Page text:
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State Department bureau’s climate change data can’t be relied upon, audit says
While President Obama is expected to tout his progress on environmental issues in Tuesday’s State of the Union address, a recent government audit exposed serious organizational problems that continue to lurk beneath the surface of the administration’s effort to confront climate change.
An audit by the State Department’s Inspector General last month showed that the agency still hasn’t fixed problems — originally spotlighted more than a year ago — in the way it funds climate change studies, and specifically how it uses resources from other government agencies.
According to the audit, the Bureau of Oceans and International Environmental and Scientific Affairs Administration (OES), is in charge of the majority of the $120.5 million the State Department handed out last year for foreign assistance on climate change issues.
Most notable among ongoing problems that investigators cited at OES was that the office still had not taken steps to ensure all of its information was completely accurate.
The examination was conducted as a follow-up to a July 2012 audit which had found, among other problems, that the OES had occasionally ignored protocol designed to “ensure that data used to report and support programmatic results were accurate.”
Investigators did, however, conclude that the office is progressing toward fixing a host of other management issues that had been highlighted in a July 2012 audit.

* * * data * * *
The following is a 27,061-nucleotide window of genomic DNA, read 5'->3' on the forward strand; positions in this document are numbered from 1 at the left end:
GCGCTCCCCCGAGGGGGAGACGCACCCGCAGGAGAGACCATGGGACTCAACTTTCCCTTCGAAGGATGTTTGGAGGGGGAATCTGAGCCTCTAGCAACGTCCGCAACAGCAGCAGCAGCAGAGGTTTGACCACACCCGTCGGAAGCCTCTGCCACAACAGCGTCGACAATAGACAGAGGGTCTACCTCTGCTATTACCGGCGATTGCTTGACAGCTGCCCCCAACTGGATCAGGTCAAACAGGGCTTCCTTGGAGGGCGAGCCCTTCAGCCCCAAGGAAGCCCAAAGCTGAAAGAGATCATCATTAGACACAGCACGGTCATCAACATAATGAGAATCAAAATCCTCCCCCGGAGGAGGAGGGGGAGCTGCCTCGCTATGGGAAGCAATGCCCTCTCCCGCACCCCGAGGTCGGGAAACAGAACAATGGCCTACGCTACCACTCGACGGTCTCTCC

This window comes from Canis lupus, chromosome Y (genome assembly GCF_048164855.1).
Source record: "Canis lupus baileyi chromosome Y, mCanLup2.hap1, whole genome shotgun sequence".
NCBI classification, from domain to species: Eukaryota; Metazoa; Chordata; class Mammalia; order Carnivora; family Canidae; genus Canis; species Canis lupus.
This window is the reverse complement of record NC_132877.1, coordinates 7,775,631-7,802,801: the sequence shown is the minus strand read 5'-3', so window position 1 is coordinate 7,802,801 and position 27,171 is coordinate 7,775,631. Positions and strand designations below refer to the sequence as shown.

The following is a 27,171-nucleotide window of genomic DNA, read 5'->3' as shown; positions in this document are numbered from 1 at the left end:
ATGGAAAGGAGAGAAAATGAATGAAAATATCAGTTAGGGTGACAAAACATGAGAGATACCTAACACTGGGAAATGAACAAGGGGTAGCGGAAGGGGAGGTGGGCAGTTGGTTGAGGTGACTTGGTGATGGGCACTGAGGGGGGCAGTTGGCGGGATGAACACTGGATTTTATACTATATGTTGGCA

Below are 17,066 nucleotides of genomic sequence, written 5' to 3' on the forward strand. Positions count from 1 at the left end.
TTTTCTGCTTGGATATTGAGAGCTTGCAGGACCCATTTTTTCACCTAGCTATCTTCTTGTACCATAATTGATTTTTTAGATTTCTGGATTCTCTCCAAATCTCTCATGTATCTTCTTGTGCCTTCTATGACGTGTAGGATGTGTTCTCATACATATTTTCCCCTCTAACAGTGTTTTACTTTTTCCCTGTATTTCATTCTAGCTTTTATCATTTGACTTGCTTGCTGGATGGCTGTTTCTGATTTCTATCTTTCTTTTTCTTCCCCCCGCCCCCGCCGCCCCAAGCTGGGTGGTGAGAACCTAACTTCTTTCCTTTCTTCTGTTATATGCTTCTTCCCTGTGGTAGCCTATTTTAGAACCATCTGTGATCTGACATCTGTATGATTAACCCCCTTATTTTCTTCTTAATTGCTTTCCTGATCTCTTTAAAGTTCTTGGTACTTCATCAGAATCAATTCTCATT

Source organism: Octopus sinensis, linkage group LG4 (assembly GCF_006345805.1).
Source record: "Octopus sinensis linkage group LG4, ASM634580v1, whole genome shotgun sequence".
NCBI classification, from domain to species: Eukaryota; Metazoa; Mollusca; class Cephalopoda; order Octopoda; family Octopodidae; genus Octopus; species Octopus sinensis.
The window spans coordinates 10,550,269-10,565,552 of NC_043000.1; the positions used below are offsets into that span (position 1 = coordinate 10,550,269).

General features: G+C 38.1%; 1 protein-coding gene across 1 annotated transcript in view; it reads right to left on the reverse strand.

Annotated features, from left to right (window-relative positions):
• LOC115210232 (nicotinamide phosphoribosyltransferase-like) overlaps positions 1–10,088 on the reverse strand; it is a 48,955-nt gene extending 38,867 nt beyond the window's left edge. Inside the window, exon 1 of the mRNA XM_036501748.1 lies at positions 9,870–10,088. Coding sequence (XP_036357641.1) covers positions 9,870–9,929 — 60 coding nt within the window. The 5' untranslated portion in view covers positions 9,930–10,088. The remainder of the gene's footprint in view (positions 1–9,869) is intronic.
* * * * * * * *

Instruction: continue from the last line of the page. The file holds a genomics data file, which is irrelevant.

“Overall, OIG found that the Department was making progress in addressing the deficiencies identified and in implementing the corrective actions recommended,” the watchdog said in its audit last month.
But it did point to several areas where the OES was still having oversight problems, specifically with ensuring that the funding it provides to various organizations for environmental projects is actually used for its intended purpose.
During the July 2012 audit, investigators had found instances in which the OES had failed to obtain “final reports” from grant recipients.
Last month’s audit said the problem still has not been sufficiently addressed and that without obtaining such “final performance and financial reports for review and submission to the [Grants Officer] for proper closeout, the question of whether the program was conducted and completed in accordance with the objectives and goals of the award may be difficult to answer.”
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About the Author
Phillip Swarts is an investigative reporter for The Washington Times, covering fiscal waste, fraud and political ethics. He is a graduate of the Medill School of Journalism at Northwestern University and previously worked as an investigative reporter for the Washington Guardian. Phillip can be reached at email@example.com.
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Guy Taylor is the National Security Team Leader at The Washington Times, overseeing the paper’s State Department, Pentagon and intelligence community coverage. He’s also a frequent guest on The McLaughlin Group and C-SPAN.
His series on political, economic and security developments in Mexico won a 2012 Virginia Press Association award.
Prior to rejoining The Times in 2011, his work was ...
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